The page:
Martin’s 2000 book was my first ‘serious’ exposure to Artificial Intelligence, and it was an enjoyable, solid overview of the core concepts. One of the ideas that flash-parboiled my brain was that software engineers who are developing AI will not conduct standard coding activities, but rather will serve in a far less traditional capacity. As Martin puts it: “Like a horse breeder, a software breeder has a precise goal in mind. But software evolution directs itself toward that target at electronic speed, trying out millions of variations.” He also wrote that, “the future of computing depends upon the extent to which we can direct self-evolving software so that we can extract the most value out of it.”

Tangentially mutating Martin’s analogy, I’m seeing software ‘cowboys’ trying to drive a herd of AI ‘cattle’ toward a given goal, prodding and nudging the mass along while occasionally having to catch one of the dowgies that’s strayed off back into the fold.

Martin’s description of these job activities and the SingularityHub articles made me hearken back to the work I used to do as a business analyst. My job (across three different companies, over time) was to determine what an application being developed was to accomplish, to codify those requirements, to get buy off from stakeholders, to communicate those requirements to the developers and to ensure those requirements were being met and delivered in a timely manner. Digital scribe, arbiter and shepherd, that was me. A business analyst’s responsibility was to define what was to be done, not how it was to be done. This sounds like a cousin to what is being described by Martin and the SingularityHub articles.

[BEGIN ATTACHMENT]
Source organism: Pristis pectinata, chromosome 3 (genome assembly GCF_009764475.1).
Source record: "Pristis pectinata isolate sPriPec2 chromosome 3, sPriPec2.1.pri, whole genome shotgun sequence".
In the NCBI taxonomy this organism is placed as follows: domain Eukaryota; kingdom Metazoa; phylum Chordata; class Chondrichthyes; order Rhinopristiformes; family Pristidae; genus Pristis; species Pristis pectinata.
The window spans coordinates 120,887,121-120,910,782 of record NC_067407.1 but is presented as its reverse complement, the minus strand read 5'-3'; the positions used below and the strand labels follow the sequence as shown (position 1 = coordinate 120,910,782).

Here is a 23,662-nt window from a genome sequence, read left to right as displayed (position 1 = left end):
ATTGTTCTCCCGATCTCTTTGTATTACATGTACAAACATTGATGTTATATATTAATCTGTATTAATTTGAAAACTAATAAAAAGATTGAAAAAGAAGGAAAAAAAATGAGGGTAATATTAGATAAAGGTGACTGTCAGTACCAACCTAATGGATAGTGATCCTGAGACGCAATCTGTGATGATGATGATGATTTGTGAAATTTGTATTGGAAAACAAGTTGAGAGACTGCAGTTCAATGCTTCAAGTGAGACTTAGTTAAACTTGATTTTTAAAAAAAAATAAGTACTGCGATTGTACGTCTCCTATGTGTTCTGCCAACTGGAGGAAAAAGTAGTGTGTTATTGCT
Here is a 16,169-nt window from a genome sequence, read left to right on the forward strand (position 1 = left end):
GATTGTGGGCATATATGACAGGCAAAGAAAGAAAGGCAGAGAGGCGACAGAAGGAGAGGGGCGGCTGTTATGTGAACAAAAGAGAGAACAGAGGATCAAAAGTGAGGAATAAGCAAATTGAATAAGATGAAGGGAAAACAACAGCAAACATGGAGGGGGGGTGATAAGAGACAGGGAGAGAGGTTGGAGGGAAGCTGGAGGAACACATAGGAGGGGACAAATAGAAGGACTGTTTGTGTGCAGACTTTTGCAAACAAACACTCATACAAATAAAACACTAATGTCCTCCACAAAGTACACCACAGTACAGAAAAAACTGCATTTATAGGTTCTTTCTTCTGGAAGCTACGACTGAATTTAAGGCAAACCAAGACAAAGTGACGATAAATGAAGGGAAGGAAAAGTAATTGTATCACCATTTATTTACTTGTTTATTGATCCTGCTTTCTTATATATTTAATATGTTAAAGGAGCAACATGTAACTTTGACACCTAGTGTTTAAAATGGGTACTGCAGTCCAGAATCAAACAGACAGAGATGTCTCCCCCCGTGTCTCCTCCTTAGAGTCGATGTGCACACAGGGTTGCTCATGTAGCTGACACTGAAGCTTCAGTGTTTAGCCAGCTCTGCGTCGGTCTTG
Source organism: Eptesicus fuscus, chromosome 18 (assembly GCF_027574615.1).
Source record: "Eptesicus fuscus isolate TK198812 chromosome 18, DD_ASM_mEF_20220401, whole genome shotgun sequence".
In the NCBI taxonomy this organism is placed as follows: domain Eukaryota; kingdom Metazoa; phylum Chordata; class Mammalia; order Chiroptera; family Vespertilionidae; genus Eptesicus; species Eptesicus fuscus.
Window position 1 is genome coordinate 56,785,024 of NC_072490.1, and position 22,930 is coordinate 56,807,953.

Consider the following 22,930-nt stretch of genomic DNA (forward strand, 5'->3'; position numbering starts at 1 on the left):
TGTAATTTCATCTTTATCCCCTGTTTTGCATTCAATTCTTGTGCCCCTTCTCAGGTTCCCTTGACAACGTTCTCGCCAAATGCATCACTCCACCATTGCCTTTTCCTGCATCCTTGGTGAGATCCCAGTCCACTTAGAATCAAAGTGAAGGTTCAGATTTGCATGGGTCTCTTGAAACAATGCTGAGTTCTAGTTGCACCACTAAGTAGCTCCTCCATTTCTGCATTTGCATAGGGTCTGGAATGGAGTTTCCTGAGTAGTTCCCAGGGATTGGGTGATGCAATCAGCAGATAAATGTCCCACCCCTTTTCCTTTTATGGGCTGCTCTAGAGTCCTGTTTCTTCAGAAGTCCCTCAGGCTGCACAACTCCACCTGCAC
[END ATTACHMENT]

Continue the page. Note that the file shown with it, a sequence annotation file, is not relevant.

What’s the upshot? Yes, machines will force us to evolve. We will have to expand our skill sets to accommodate the professional challenges presented by a work dynamic that will shift, buck and wiggle like a tub of Jell-o in an earthquake due to the ever-expanding capabilities of the tools we use to do our jobs.

Even though the focus here is on how the relationship between developer/designer/engineer & technology is changing, it does not mean that this dynamic is exclusive to this white collar, technology development arena. In order to facilitate our ongoing economic survival, many of us will have to figure out what complementary skills are required to work in tandem with developing technologies and effectively demonstrate those skills and our value on an ongoing basis. This is important to remember and internalize whether you work in software development or customer service. We’re seeing increasing instances of automation/robotics being incorporated into clothing productionfood preparation and security. This is a growing trend that shows no sign of slowing down.